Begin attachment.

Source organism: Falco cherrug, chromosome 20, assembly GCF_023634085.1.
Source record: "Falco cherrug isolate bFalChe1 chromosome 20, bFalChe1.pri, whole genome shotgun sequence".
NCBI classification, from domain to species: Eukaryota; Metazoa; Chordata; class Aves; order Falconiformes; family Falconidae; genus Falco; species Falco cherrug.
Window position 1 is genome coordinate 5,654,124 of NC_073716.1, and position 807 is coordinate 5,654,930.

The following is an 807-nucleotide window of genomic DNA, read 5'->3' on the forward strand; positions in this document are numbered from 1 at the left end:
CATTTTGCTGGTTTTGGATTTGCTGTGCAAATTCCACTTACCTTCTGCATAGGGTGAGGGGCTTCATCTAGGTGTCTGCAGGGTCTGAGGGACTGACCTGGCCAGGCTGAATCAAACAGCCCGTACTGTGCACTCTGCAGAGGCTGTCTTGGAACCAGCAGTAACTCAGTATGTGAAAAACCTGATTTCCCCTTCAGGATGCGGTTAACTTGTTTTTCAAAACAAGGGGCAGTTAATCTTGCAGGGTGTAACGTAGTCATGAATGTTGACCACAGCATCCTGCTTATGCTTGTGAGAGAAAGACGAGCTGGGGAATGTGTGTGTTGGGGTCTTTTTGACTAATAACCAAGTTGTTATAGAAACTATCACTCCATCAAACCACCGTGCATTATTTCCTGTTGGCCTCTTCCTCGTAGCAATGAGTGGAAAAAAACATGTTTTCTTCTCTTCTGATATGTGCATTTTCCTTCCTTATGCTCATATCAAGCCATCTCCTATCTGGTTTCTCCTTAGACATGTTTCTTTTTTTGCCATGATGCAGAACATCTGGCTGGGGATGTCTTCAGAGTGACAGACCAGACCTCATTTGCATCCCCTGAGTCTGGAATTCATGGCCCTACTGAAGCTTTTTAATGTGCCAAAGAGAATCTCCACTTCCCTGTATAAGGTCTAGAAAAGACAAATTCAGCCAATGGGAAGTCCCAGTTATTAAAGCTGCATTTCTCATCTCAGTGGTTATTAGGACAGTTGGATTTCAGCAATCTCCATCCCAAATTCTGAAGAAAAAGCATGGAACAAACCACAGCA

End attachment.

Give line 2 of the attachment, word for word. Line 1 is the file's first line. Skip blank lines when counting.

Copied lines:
Source record: "Falco cherrug isolate bFalChe1 chromosome 20, bFalChe1.pri, whole genome shotgun sequence".